Lack of a publicly available, nationwide fast-charging infrastructure for commercial vehicles (medium- and heavy-duty) is considered as one of the biggest barriers for the widespread deployment of electric trucks.
Daimler Truck North America, NextEra Energy Resources and BlackRock Renewable Power recently announced a plan on how to solve the charging issue in the U.S.
The parties signed a Memorandum of Understanding (MOU) to lay the foundation for a proposed joint venture (JV) "to design, develop, install and operate a nationwide, high-performance charging network for medium- and heavy-duty battery-electric and hydrogen fuel cell vehicles in the U.S."
The joint venture is scheduled to start operations in 2022, with initial funding of about $650 million, divided equally among the three parties.
The partnership reminds us the recent one, announced in Europe, by Volvo Group, Daimler Truck and Volkswagen Group's Traton Group (Scania and MAN brands).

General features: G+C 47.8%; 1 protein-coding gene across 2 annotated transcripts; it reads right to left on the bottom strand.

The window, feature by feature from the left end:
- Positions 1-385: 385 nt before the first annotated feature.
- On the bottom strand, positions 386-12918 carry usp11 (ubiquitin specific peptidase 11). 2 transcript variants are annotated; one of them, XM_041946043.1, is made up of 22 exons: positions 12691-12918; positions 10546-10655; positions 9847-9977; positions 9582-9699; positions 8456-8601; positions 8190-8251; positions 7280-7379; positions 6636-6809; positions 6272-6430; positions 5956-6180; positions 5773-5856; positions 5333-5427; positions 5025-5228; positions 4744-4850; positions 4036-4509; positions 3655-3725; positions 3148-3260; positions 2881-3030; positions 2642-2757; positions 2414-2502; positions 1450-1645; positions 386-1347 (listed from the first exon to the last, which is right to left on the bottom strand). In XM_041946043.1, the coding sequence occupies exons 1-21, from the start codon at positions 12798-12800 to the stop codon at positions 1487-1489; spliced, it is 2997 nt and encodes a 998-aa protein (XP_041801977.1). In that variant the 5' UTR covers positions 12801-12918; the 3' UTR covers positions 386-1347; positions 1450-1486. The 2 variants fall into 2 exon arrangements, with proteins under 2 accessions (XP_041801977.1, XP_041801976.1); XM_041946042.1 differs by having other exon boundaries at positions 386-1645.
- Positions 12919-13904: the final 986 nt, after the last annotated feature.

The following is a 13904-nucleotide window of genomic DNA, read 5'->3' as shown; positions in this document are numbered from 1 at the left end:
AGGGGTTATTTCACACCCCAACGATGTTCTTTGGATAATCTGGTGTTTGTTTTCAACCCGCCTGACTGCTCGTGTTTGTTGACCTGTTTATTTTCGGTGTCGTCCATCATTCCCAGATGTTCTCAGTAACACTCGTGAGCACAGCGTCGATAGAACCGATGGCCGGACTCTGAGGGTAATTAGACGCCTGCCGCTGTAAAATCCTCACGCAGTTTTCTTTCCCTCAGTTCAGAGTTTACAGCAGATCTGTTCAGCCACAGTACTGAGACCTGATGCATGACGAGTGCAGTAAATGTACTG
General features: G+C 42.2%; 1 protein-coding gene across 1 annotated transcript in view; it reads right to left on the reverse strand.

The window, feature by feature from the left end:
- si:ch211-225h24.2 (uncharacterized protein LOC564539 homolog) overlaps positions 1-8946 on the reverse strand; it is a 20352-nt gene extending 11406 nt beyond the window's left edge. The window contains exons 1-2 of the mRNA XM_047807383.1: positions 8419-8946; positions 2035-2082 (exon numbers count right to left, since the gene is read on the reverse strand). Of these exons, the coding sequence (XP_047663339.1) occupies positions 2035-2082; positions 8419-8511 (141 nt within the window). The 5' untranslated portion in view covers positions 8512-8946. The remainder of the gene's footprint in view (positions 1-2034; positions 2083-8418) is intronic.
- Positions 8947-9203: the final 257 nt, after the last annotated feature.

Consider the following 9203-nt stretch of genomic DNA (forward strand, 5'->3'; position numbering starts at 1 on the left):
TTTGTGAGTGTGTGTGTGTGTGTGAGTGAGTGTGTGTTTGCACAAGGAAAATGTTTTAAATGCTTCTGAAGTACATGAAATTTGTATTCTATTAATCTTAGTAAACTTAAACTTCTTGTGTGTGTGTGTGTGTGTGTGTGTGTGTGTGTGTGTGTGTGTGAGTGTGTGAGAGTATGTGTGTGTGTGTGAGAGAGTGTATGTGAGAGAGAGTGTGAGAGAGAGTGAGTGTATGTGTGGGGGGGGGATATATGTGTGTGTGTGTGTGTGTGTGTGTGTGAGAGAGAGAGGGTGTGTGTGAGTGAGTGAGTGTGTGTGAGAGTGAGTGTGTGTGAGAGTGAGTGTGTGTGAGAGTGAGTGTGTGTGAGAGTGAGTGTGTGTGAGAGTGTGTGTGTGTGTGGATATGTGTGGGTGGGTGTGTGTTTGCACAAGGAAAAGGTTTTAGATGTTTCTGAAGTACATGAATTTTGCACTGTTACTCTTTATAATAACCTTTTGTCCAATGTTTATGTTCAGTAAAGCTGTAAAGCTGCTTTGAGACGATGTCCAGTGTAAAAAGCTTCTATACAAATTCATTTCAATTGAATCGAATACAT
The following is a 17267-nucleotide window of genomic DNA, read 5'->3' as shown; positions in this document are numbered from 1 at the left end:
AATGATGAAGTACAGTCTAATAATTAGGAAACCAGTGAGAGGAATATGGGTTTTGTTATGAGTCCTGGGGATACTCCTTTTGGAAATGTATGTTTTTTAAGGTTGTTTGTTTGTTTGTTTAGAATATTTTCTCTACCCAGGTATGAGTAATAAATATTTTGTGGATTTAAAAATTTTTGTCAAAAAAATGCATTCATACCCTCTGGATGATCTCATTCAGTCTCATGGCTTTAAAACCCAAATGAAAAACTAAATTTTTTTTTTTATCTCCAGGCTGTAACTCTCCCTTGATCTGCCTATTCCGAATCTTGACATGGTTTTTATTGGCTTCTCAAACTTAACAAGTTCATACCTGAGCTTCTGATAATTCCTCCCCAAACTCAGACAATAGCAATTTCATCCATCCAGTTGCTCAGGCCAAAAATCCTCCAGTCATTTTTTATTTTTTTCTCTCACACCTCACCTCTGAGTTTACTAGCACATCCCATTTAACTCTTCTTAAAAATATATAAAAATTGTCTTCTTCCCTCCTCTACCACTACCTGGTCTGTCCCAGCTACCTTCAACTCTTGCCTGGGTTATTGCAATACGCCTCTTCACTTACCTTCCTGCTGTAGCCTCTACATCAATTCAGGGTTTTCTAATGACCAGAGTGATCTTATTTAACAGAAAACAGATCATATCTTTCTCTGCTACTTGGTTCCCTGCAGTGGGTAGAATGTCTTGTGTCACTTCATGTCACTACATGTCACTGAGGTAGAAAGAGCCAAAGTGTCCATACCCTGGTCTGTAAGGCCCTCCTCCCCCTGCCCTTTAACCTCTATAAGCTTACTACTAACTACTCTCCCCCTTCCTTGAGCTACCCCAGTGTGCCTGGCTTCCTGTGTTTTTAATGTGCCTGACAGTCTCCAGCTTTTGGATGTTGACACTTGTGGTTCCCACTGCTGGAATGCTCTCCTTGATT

The first phase is set to begin construction in 2023 and this is when we should expect the first fast-charging stations (and alternatively, hydrogen refueling stations).
Despite that the general approach is to build a nationwide network, initially, it will be limited to three main areas: "critical freight routes along the east and west coasts and in Texas by 2026".
According to the press release, passenger electric cars also will be allowed to use the stations.
At this point, it's not yet known how many charging and refueling (hydrogen) stations will be built.
Daimler Trucks North America already has experience in fast charging as the company - together with Portland General Electric (PGE) - built the “Electric Island” pilot station at its headquarters.
The company soon will launch two electric models, the Freightliner eCascadia Class 8 semi and Freightliner eM2 Class 6-7 truck, which will enter production in late 2022.